Most homeowners relying on home equity

Nearly three quarters – 71% – of the homeowners are relying on the value of their home instead of savings, Abbeys latest Savings Insight report has revealed.

At the same time, 60% of adults in Britain admit they dont save money regularly.

This equates to 28 million Britons not saving money for their future and 12 million UK homeowners potentially leaving themselves over-exposed to the property market as a means of providing for their old age.

The research, conducted for Abbey by the Future Foundation, follows a recent Pensions Commission report which warns that some 12 million people could end up poorer than the rest of society because they are not saving enough, and that they will either have to delay retirement for at least five years, pay more taxes or save more to plug a 57bn black hole in public and private pension provision.

For those on the property ladder, Abbeys research shows that 47% of homeowners now have a mortgage that extends into retirement, a figure that has almost doubled since 1992 when it was 26%.

With this in mind, it is unsurprising that 55-64 year olds are the least optimistic (24%) about using the housing market as an investment to fund their retirement compared with 47% of 18-24 year olds. This younger age group are also pinning more hope on the equity in their homes providing a pot of money to pay for any long term care (40% compared with 25% of 55-64 year olds).

According to Abbeys research, people retiring see an average 41% drop in monthly income when they stop work. For some people who reach retirement age with no long-term savings or income other than a state pension and the equity in their home, the prospect of a few more years’ work could be a necessity rather than a choice.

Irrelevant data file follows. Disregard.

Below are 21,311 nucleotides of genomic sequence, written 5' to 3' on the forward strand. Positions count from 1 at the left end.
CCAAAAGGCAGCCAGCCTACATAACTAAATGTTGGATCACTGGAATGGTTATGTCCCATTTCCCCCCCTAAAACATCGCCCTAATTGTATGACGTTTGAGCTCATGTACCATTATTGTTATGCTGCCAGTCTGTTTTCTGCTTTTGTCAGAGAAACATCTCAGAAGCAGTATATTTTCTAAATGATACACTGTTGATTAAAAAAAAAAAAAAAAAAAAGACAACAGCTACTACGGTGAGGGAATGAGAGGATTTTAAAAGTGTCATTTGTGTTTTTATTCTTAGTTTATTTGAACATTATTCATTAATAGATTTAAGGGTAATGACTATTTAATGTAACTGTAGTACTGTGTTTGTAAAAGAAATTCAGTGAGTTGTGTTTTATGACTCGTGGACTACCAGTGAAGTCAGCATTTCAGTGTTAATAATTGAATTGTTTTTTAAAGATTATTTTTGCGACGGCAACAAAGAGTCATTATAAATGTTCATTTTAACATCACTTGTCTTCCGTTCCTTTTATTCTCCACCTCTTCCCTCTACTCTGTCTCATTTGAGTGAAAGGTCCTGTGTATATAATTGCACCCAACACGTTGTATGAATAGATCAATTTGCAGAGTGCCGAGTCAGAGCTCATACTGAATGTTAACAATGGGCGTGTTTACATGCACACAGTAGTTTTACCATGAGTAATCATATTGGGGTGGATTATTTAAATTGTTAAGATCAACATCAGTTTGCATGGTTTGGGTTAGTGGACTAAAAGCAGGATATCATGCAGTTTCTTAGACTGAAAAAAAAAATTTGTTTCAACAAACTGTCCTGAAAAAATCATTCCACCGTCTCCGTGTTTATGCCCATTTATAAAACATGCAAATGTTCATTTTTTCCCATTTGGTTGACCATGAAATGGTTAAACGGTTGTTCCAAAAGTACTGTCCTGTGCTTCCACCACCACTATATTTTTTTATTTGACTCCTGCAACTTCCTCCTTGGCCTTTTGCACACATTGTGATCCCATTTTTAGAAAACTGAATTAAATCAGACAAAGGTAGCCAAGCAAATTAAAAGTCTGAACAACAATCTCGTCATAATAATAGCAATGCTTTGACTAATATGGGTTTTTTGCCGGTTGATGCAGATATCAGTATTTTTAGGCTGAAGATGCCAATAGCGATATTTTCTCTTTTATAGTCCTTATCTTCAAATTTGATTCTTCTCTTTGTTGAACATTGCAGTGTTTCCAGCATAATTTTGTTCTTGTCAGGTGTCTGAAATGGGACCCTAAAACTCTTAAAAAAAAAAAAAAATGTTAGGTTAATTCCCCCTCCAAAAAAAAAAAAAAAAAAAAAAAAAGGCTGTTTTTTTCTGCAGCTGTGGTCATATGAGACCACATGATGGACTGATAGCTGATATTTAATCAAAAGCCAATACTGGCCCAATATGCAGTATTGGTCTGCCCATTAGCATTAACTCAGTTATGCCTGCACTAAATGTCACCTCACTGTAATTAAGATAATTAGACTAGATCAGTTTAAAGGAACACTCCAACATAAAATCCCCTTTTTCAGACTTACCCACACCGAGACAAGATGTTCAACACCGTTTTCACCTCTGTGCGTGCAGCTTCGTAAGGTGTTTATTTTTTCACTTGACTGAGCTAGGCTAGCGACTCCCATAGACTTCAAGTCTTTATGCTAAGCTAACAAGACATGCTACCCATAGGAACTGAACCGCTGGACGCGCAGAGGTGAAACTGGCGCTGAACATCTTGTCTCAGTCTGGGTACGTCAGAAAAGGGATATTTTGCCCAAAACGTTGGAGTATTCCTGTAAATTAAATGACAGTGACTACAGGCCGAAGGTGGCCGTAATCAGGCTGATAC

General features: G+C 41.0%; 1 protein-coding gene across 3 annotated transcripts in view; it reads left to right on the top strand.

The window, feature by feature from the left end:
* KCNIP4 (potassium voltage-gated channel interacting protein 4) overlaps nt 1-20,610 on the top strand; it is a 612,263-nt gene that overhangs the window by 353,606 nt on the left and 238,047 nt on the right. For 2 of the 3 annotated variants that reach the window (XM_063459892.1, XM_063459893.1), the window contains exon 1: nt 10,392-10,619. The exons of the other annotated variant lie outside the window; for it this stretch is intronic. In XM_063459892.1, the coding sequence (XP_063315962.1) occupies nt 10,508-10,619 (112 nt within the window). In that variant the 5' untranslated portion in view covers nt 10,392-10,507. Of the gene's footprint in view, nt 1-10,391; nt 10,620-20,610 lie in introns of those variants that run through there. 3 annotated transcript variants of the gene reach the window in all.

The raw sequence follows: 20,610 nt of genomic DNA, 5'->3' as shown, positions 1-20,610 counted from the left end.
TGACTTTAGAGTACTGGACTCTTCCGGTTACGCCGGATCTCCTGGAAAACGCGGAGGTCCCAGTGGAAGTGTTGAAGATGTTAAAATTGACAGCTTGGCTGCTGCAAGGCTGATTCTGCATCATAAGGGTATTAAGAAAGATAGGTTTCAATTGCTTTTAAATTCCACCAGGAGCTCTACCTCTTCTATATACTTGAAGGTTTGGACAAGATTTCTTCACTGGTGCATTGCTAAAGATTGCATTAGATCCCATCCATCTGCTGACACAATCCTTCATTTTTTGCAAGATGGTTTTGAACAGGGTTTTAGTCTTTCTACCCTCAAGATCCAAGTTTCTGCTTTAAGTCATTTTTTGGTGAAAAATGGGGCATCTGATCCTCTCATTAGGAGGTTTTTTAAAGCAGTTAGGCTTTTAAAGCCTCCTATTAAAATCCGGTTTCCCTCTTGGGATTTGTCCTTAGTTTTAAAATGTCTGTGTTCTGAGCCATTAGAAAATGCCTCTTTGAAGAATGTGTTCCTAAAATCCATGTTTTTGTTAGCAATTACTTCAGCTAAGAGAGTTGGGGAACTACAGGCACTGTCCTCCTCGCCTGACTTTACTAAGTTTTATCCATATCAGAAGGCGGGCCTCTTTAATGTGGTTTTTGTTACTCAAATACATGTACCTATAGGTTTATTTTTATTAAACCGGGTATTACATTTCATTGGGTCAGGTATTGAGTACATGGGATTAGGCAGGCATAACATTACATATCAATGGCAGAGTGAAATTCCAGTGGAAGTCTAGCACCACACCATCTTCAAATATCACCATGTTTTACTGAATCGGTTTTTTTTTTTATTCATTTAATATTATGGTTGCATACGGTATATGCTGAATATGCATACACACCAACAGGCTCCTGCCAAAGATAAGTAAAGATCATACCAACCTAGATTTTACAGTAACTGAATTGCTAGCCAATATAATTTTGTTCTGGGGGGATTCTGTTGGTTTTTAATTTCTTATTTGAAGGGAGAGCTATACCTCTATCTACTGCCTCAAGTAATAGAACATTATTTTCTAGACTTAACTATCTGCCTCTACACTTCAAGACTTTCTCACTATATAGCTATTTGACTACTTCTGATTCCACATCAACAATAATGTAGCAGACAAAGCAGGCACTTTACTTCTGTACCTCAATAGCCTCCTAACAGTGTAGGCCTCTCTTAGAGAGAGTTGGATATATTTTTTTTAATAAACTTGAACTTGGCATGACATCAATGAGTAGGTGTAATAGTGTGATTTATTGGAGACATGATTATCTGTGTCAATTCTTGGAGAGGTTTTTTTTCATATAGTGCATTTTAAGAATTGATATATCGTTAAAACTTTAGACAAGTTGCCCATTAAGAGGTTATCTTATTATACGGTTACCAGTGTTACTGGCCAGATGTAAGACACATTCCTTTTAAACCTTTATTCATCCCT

The research also shows that 80% of lower income households who own their own home are relying on it as an investment for old age compared with 60% of higher income families. With less money available to put away into long-term savings, its not surprising that lower income households are more exposed to the property market to provide for their future.

Angus Porter, Abbeys customer director says: Despite our findings, its not all doom and gloom.

“At Abbey, were seeing a big increase in the number of people opening savings accounts, but theres clearly a lack of saving for the longer term and the balance is all wrong.

“Our concern is that so many people rely solely on their home and the equity in it rather than a balanced mix of savings and investments to pay for old age and long-term care.

We understand that not everyone can afford to put money away in different pots for the longer term, but starting to put money away now on a regular basis could prove to be a real help later in life.

Porter adds: It is worth remembering that the value of your home might not always go up, as plenty of people who suffered from the negative equity fall-out from the housing market crash in the early 90s will testify.

“Future generations looking to stop working at retirement age should be wary of putting all their eggs in one basket and betting that the value of their home will provide enough to see them through old age and leave something for the family to inherit.